Each fall, the smell of roasting chilies drifts through the streets of Pueblo, an industrial city in southeastern Colorado. The scent is a trademark of Pueblo’s green chili harvest and the annual Loaf N’ Jug Chile and Frijoles Festival, a Pueblo trademark that attracts 100,000 visitors and helps local farmers collect upward of $50,000 in sales from chili peppers. The festival is one example of the importance that traditions have for the city’s culturally diverse residents.
Like most towns, Pueblo has much community pride, and not only for its Mexican food. Some refer to Pueblo as “America’s Home of Heroes,” a title awarded by Congress in 1933 for hosting National Medal of Honor Day and serving as home to four Medal of Honor recipients. Others call it “Steel City” for operating the only steel mill in the Rocky Mountain region.
You could also call Pueblo a victim of America’s economic downturn. Its median household income in 2010 was $37,700, well under the $54,400 U.S. average. Its 12 percent unemployment rate was also above the national average. The hard times have put added strain on the Pueblo government’s ability to deliver services and technology to citizens. The city’s budget is tight.
Lori Pinz, the city’s IT director, said she’s had to hold off on many e-government initiatives that don’t have funding. “When you have staffing cuts and no budget you have to find ways to make things more efficient in the field,” said Pinz.
Pinz is working on expanding the city’s use of social media and mobile devices in all aspects of the community. One project would notify citizens with disabilities when their ride to the doctor — a service provided by the city — is close by. Another mobile project would save field workers time by providing them with updated information on the job.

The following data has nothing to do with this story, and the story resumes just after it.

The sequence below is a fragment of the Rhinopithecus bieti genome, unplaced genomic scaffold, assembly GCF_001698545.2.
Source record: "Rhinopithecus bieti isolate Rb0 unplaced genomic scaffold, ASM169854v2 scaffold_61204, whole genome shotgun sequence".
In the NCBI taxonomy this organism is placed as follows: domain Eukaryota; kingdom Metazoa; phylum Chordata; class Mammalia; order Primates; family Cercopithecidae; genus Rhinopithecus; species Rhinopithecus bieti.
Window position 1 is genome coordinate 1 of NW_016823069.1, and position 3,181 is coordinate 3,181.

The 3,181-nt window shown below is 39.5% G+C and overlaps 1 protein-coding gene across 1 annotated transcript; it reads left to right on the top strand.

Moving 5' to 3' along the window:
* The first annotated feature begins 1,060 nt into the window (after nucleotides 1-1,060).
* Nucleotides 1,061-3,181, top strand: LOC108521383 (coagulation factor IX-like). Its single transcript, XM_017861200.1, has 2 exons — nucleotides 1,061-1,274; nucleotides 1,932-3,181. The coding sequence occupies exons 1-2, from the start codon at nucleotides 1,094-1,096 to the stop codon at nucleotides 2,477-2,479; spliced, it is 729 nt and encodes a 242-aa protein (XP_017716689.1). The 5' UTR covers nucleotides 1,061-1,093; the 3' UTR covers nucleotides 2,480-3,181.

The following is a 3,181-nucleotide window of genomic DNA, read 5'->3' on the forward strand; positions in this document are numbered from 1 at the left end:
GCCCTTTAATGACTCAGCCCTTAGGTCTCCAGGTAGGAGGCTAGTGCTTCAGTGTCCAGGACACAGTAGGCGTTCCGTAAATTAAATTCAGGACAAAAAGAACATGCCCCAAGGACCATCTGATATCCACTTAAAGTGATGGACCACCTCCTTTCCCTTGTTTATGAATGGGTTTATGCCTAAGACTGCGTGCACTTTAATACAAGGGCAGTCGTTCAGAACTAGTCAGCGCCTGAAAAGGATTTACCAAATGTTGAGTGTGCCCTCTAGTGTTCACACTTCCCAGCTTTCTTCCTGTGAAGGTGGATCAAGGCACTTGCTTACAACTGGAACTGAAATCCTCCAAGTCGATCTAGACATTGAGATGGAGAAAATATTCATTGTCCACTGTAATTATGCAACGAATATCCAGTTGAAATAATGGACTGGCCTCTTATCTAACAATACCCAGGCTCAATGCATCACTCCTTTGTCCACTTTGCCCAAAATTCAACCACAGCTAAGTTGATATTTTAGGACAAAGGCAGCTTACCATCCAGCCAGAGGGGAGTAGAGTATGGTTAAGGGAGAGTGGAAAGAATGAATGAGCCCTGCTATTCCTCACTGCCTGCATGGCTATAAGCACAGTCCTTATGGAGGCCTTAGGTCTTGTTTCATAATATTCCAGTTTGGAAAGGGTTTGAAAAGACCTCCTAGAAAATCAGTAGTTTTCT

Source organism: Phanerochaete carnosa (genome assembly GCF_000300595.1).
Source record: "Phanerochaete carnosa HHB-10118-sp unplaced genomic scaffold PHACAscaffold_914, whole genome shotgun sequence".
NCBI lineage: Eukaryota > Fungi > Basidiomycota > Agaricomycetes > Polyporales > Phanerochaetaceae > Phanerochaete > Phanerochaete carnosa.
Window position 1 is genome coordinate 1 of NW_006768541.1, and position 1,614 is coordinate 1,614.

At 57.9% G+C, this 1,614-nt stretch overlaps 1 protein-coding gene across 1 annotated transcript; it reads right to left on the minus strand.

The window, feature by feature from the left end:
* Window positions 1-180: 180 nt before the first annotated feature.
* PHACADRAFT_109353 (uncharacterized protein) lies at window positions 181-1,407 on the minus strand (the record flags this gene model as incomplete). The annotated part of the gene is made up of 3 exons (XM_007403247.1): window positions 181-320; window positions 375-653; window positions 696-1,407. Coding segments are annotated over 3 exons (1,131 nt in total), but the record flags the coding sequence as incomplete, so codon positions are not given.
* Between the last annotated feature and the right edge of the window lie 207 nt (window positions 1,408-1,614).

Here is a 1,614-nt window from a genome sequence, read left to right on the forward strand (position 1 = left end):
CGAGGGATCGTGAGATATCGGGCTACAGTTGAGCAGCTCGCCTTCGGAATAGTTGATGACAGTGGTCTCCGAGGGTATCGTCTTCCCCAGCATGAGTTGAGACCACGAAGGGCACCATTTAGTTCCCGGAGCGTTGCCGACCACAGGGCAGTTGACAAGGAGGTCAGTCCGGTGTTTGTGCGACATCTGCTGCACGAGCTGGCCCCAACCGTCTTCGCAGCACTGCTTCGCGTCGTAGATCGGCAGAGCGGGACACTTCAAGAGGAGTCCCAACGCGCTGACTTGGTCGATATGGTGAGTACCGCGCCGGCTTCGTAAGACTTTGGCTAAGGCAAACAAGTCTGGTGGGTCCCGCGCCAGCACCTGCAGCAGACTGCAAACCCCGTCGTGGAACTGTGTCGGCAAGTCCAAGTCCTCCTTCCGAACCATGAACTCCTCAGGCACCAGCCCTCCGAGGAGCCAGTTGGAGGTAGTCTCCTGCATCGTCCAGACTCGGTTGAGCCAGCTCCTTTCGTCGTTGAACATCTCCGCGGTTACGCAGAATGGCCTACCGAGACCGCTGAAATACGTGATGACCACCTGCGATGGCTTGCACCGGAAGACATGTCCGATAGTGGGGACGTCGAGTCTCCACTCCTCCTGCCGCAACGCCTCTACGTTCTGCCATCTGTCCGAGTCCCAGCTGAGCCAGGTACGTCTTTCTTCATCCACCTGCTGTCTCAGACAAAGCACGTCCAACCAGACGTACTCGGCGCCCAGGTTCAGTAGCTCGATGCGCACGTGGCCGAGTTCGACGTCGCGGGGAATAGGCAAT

Pinz hopes to eventually expand the program to the city fleet. A real-time interface with public safety would improve response times. The move toward mobility services would also give citizens easier access to city tools.
More efficient e-government might also help heat up the local economy.
Evraz Rocky Mountain Steel is Pueblo’s largest employer, with more than 1,000 workers. With about half as many employees, Vestas Wind Systems, which uses its Pueblo location to manufacture metal bases for wind turbines, is the second largest. Other larger employers are the two city hospitals that serve as regional medical centers for the southern Colorado.
“We have some other potential companies looking at Pueblo,” said Scott Hobson, assistant city manager for community investment.
Economic development is a priority for the city, which is just starting to make a name on the map. Colorado State University, Pueblo is one of the fastest growing campuses in the state, attracting students from all over the country. Another selling point is that Pueblo was recently named by The Council for Community and Economic Research as having the second lowest cost of living in the U.S., and city revitalization projects are well under way.
“With the economy as crummy as it is, it’s amazing that we have quite a few city infrastructure projects going on,” said Hobson. They include a restoration of the city library, renovation of City Hall, a new downtown auditorium and a new fire station.
To help bring in new business, a half-cent sales tax still exists that citizens implemented 20 years ago to provide incentives for new companies to relocate to Pueblo. Over the last 15 years, the city has attracted 20 companies of varying sizes, including Vestas and Doss Aviation.
The city’s community spirit and economic drive, officials say, have helped Pueblo find ways to make progress with limited funding. One of those ways is shared services. This year the city of Pueblo and Pueblo County finished a 10-mile shared fiber-optic network that stretches from downtown Pueblo to the airport outside the city, connecting several county and city buildings along the way.
“The budget cuts have hit us pretty hard,” said Pinz. “But people share computers and refurbish stuff so we can keep moving forward.”
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